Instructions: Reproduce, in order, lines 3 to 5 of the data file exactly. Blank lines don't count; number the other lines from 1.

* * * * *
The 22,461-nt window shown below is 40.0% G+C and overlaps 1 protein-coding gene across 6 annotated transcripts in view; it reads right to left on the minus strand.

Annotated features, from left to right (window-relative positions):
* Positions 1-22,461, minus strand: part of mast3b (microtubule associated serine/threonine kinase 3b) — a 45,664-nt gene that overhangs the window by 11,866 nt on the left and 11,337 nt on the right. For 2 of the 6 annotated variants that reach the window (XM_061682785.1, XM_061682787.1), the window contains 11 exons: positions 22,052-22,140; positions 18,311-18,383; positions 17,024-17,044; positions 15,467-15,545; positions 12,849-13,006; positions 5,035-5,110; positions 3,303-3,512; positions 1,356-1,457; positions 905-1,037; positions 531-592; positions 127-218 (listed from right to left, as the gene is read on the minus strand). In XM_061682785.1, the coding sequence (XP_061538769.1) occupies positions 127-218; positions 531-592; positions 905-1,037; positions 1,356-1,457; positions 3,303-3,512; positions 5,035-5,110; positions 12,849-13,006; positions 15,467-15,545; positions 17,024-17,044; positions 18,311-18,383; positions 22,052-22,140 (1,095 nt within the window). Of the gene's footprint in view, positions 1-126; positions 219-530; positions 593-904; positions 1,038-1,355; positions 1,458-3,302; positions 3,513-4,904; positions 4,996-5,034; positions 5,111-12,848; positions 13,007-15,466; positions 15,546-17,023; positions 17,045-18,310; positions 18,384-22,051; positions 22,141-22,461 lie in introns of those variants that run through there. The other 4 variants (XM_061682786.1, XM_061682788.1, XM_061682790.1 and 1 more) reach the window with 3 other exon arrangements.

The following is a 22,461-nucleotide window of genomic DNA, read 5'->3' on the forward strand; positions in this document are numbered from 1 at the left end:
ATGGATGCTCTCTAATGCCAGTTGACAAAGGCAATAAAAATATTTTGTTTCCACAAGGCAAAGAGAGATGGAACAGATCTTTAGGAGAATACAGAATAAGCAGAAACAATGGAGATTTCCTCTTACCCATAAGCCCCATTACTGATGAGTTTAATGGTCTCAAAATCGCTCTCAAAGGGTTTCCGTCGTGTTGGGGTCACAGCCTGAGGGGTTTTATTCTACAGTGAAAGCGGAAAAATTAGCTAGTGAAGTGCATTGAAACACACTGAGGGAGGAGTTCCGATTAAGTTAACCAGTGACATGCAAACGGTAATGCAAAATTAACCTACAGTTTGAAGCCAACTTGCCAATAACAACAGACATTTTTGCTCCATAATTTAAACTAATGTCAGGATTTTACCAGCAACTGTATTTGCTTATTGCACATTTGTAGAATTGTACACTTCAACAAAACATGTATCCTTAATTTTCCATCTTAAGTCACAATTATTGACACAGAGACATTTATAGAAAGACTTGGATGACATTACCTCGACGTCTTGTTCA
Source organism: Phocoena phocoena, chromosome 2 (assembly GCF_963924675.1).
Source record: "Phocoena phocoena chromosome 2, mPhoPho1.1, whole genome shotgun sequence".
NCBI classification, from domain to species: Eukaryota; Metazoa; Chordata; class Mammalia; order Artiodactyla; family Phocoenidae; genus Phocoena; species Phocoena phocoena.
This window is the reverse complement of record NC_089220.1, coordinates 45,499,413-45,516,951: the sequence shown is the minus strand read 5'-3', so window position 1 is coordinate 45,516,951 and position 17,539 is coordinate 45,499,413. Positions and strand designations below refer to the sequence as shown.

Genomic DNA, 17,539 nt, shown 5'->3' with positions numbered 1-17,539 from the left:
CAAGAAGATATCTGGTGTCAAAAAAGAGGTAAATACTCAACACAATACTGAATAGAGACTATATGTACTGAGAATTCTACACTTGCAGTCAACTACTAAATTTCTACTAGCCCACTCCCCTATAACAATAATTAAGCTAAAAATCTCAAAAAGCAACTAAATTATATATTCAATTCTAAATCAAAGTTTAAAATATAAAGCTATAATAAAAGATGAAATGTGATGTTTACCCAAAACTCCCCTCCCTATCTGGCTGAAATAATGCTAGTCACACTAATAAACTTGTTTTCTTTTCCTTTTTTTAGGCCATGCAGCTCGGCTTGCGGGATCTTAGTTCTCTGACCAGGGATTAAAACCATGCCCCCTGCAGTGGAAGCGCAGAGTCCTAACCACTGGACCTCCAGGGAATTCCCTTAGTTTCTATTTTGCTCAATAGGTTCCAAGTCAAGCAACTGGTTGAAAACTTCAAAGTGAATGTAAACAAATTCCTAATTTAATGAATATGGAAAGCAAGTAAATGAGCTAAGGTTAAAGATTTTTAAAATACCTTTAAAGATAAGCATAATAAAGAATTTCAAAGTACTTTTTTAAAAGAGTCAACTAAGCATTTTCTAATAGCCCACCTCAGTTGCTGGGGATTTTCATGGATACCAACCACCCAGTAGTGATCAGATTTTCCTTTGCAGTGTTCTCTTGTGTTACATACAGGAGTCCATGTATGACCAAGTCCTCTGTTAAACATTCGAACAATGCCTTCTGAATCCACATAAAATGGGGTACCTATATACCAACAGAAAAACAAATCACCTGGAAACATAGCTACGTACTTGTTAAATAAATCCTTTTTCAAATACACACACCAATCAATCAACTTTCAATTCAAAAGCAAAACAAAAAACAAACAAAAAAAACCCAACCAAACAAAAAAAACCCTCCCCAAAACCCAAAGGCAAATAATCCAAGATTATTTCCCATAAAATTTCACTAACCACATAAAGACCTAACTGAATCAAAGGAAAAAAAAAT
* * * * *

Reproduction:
* Positions 1-22,461, minus strand: part of mast3b (microtubule associated serine/threonine kinase 3b) — a 45,664-nt gene that overhangs the window by 11,866 nt on the left and 11,337 nt on the right. For 2 of the 6 annotated variants that reach the window (XM_061682785.1, XM_061682787.1), the window contains 11 exons: positions 22,052-22,140; positions 18,311-18,383; positions 17,024-17,044; positions 15,467-15,545; positions 12,849-13,006; positions 5,035-5,110; positions 3,303-3,512; positions 1,356-1,457; positions 905-1,037; positions 531-592; positions 127-218 (listed from right to left, as the gene is read on the minus strand). In XM_061682785.1, the coding sequence (XP_061538769.1) occupies positions 127-218; positions 531-592; positions 905-1,037; positions 1,356-1,457; positions 3,303-3,512; positions 5,035-5,110; positions 12,849-13,006; positions 15,467-15,545; positions 17,024-17,044; positions 18,311-18,383; positions 22,052-22,140 (1,095 nt within the window). Of the gene's footprint in view, positions 1-126; positions 219-530; positions 593-904; positions 1,038-1,355; positions 1,458-3,302; positions 3,513-4,904; positions 4,996-5,034; positions 5,111-12,848; positions 13,007-15,466; positions 15,546-17,023; positions 17,045-18,310; positions 18,384-22,051; positions 22,141-22,461 lie in introns of those variants that run through there. The other 4 variants (XM_061682786.1, XM_061682788.1, XM_061682790.1 and 1 more) reach the window with 3 other exon arrangements.

The following is a 22,461-nucleotide window of genomic DNA, read 5'->3' on the forward strand; positions in this document are numbered from 1 at the left end:
ATGGATGCTCTCTAATGCCAGTTGACAAAGGCAATAAAAATATTTTGTTTCCACAAGGCAAAGAGAGATGGAACAGATCTTTAGGAGAATACAGAATAAGCAGAAACAATGGAGATTTCCTCTTACCCATAAGCCCCATTACTGATGAGTTTAATGGTCTCAAAATCGCTCTCAAAGGGTTTCCGTCGTGTTGGGGTCACAGCCTGAGGGGTTTTATTCTACAGTGAAAGCGGAAAAATTAGCTAGTGAAGTGCATTGAAACACACTGAGGGAGGAGTTCCGATTAAGTTAACCAGTGACATGCAAACGGTAATGCAAAATTAACCTACAGTTTGAAGCCAACTTGCCAATAACAACAGACATTTTTGCTCCATAATTTAAACTAATGTCAGGATTTTACCAGCAACTGTATTTGCTTATTGCACATTTGTAGAATTGTACACTTCAACAAAACATGTATCCTTAATTTTCCATCTTAAGTCACAATTATTGACACAGAGACATTTATAGAAAGACTTGGATGACATTACCTCGACGTCTTGTTCA